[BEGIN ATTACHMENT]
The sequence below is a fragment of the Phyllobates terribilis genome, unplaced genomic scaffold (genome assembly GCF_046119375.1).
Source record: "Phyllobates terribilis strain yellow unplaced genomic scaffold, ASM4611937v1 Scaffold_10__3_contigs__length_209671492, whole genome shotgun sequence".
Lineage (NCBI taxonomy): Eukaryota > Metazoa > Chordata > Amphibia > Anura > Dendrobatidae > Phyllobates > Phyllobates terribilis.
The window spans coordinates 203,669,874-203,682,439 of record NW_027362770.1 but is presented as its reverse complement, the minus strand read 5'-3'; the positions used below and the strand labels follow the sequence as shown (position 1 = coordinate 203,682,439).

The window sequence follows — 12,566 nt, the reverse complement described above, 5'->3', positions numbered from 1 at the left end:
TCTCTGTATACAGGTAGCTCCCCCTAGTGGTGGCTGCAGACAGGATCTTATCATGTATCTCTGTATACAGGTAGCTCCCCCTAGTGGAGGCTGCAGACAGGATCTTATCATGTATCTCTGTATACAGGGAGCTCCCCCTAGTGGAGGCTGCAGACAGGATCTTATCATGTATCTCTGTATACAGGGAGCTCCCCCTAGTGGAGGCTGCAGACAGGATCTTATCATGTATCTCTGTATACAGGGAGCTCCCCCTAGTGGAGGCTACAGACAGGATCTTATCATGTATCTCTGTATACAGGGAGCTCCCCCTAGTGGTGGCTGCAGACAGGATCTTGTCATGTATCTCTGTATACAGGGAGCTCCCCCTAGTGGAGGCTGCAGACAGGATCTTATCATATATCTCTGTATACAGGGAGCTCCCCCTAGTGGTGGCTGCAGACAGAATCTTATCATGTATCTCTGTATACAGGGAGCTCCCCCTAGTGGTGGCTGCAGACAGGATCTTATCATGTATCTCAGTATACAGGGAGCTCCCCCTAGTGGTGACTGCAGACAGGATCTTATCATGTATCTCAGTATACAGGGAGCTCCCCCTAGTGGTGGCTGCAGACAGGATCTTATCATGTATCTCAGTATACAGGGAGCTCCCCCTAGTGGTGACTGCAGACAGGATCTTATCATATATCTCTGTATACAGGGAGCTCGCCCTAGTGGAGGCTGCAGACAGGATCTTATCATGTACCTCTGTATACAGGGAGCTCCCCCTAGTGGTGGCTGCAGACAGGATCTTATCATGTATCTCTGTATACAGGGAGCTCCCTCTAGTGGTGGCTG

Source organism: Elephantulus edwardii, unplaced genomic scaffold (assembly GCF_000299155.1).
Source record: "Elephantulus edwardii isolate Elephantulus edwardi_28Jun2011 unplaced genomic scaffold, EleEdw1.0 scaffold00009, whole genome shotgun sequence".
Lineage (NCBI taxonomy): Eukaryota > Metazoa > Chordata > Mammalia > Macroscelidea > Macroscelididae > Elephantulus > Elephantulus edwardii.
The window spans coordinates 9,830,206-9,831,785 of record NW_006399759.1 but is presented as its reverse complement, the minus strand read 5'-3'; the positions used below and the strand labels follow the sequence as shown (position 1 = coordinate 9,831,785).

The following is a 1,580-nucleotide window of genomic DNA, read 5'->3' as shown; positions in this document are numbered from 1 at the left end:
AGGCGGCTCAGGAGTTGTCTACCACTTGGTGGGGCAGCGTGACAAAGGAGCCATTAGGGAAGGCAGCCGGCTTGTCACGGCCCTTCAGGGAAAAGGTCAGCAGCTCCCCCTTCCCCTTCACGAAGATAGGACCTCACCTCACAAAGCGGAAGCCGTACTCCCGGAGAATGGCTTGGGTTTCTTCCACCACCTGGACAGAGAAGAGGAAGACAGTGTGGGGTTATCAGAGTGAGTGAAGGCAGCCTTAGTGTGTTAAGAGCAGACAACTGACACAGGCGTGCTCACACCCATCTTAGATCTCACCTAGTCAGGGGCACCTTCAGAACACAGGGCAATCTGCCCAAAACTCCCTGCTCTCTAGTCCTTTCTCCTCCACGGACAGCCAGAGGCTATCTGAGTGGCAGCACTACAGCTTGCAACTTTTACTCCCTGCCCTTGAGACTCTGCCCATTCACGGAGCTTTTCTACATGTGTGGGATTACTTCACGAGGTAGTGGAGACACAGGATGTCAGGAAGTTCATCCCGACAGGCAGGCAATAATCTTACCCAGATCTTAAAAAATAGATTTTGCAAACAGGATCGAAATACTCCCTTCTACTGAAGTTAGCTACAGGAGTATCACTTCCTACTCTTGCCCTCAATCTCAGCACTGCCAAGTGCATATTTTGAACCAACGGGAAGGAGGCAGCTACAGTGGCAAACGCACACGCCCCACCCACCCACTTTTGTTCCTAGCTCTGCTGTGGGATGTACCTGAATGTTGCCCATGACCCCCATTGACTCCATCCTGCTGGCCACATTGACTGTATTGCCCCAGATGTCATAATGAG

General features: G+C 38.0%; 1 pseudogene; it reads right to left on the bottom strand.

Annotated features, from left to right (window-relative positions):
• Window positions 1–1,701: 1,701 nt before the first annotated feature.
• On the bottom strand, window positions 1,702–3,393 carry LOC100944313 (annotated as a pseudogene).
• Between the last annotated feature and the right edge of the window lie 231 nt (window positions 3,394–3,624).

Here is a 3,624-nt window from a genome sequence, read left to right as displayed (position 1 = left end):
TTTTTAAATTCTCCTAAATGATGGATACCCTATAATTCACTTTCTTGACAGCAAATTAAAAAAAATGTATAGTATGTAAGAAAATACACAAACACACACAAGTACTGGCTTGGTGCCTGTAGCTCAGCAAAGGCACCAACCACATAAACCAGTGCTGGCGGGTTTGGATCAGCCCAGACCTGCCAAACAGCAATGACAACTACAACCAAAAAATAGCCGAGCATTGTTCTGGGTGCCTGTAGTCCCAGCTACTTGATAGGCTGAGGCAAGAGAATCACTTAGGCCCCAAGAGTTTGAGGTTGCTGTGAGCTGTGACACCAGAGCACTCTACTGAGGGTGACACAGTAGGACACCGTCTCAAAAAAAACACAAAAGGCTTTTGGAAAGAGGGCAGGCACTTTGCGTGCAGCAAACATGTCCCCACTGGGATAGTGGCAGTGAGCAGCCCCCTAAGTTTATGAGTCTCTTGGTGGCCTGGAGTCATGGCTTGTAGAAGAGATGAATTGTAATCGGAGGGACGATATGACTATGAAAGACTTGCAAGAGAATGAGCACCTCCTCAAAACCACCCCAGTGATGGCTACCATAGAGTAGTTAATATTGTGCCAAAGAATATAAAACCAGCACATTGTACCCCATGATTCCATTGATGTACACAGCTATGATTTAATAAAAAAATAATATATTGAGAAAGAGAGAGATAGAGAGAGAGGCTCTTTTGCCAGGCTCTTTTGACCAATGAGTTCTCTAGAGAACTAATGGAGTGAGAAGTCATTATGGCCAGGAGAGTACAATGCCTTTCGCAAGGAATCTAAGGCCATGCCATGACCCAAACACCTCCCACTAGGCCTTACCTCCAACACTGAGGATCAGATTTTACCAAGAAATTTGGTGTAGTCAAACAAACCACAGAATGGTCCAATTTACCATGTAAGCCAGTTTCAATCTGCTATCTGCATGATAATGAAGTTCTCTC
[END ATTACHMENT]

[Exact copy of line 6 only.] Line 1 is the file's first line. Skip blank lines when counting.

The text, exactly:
TCTCTGTATACAGGTAGCTCCCCCTAGTGGTGGCTGCAGACAGGATCTTATCATGTATCTCTGTATACAGGTAGCTCCCCCTAGTGGAGGCTGCAGACAGGATCTTATCATGTATCTCTGTATACAGGGAGCTCCCCCTAGTGGAGGCTGCAGACAGGATCTTATCATGTATCTCTGTATACAGGGAGCTCCCCCTAGTGGAGGCTGCAGACAGGATCTTATCATGTATCTCTGTATACAGGGAGCTCCCCCTAGTGGAGGCTACAGACAGGATCTTATCATGTATCTCTGTATACAGGGAGCTCCCCCTAGTGGTGGCTGCAGACAGGATCTTGTCATGTATCTCTGTATACAGGGAGCTCCCCCTAGTGGAGGCTGCAGACAGGATCTTATCATATATCTCTGTATACAGGGAGCTCCCCCTAGTGGTGGCTGCAGACAGAATCTTATCATGTATCTCTGTATACAGGGAGCTCCCCCTAGTGGTGGCTGCAGACAGGATCTTATCATGTATCTCAGTATACAGGGAGCTCCCCCTAGTGGTGACTGCAGACAGGATCTTATCATGTATCTCAGTATACAGGGAGCTCCCCCTAGTGGTGGCTGCAGACAGGATCTTATCATGTATCTCAGTATACAGGGAGCTCCCCCTAGTGGTGACTGCAGACAGGATCTTATCATATATCTCTGTATACAGGGAGCTCGCCCTAGTGGAGGCTGCAGACAGGATCTTATCATGTACCTCTGTATACAGGGAGCTCCCCCTAGTGGTGGCTGCAGACAGGATCTTATCATGTATCTCTGTATACAGGGAGCTCCCTCTAGTGGTGGCTG